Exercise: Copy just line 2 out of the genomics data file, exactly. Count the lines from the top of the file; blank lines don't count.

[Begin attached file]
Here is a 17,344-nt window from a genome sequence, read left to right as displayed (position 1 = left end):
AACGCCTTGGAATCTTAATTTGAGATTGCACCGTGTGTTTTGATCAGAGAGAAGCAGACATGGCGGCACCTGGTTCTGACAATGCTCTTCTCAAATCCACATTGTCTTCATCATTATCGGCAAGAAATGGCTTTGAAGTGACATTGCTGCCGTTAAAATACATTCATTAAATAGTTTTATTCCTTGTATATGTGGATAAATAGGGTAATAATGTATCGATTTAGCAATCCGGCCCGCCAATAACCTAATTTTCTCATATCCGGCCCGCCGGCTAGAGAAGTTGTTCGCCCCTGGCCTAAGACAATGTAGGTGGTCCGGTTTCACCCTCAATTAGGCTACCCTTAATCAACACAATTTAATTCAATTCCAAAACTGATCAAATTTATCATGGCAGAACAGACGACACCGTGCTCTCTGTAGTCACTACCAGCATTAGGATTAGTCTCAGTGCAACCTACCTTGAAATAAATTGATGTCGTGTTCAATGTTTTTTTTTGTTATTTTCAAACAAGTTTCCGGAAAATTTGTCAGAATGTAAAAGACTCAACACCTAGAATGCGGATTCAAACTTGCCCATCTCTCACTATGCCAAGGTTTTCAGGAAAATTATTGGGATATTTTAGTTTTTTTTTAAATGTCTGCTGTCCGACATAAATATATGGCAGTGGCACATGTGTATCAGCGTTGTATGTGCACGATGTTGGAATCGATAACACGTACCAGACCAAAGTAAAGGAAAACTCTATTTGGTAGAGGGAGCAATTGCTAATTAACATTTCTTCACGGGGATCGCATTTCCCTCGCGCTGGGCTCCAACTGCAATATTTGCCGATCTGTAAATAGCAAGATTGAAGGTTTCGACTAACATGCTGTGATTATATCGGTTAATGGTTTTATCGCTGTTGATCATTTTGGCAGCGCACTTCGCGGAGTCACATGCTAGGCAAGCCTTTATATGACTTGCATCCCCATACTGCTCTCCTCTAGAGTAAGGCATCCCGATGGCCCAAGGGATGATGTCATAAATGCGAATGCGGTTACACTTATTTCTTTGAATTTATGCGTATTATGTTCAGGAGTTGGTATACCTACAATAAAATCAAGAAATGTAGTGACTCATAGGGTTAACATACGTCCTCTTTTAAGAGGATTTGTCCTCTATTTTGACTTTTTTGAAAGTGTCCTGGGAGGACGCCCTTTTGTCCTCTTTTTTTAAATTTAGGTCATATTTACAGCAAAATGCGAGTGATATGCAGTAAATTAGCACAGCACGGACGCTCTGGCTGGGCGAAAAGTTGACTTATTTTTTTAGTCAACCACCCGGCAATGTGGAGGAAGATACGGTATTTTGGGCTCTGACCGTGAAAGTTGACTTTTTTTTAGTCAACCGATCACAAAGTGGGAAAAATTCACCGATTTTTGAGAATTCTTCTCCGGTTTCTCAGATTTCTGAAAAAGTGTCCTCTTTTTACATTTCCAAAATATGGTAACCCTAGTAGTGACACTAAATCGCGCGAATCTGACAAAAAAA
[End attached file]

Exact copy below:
AACGCCTTGGAATCTTAATTTGAGATTGCACCGTGTGTTTTGATCAGAGAGAAGCAGACATGGCGGCACCTGGTTCTGACAATGCTCTTCTCAAATCCACATTGTCTTCATCATTATCGGCAAGAAATGGCTTTGAAGTGACATTGCTGCCGTTAAAATACATTCATTAAATAGTTTTATTCCTTGTATATGTGGATAAATAGGGTAATAATGTATCGATTTAGCAATCCGGCCCGCCAATAACCTAATTTTCTCATATCCGGCCCGCCGGCTAGAGAAGTTGTTCGCCCCTGGCCTAAGACAATGTAGGTGGTCCGGTTTCACCCTCAATTAGGCTACCCTTAATCAACACAATTTAATTCAATTCCAAAACTGATCAAATTTATCATGGCAGAACAGACGACACCGTGCTCTCTGTAGTCACTACCAGCATTAGGATTAGTCTCAGTGCAACCTACCTTGAAATAAATTGATGTCGTGTTCAATGTTTTTTTTTGTTATTTTCAAACAAGTTTCCGGAAAATTTGTCAGAATGTAAAAGACTCAACACCTAGAATGCGGATTCAAACTTGCCCATCTCTCACTATGCCAAGGTTTTCAGGAAAATTATTGGGATATTTTAGTTTTTTTTTAAATGTCTGCTGTCCGACATAAATATATGGCAGTGGCACATGTGTATCAGCGTTGTATGTGCACGATGTTGGAATCGATAACACGTACCAGACCAAAGTAAAGGAAAACTCTATTTGGTAGAGGGAGCAATTGCTAATTAACATTTCTTCACGGGGATCGCATTTCCCTCGCGCTGGGCTCCAACTGCAATATTTGCCGATCTGTAAATAGCAAGATTGAAGGTTTCGACTAACATGCTGTGATTATATCGGTTAATGGTTTTATCGCTGTTGATCATTTTGGCAGCGCACTTCGCGGAGTCACATGCTAGGCAAGCCTTTATATGACTTGCATCCCCATACTGCTCTCCTCTAGAGTAAGGCATCCCGATGGCCCAAGGGATGATGTCATAAATGCGAATGCGGTTACACTTATTTCTTTGAATTTATGCGTATTATGTTCAGGAGTTGGTATACCTACAATAAAATCAAGAAATGTAGTGACTCATAGGGTTAACATACGTCCTCTTTTAAGAGGATTTGTCCTCTATTTTGACTTTTTTGAAAGTGTCCTGGGAGGACGCCCTTTTGTCCTCTTTTTTTAAATTTAGGTCATATTTACAGCAAAATGCGAGTGATATGCAGTAAATTAGCACAGCACGGACGCTCTGGCTGGGCGAAAAGTTGACTTATTTTTTTAGTCAACCACCCGGCAATGTGGAGGAAGATACGGTATTTTGGGCTCTGACCGTGAAAGTTGACTTTTTTTTAGTCAACCGATCACAAAGTGGGAAAAATTCACCGATTTTTGAGAATTCTTCTCCGGTTTCTCAGATTTCTGAAAAAGTGTCCTCTTTTTACATTTCCAAAATATGGTAACCCTAGTAGTGACACTAAATCGCGCGAATCTGACAAAAAAA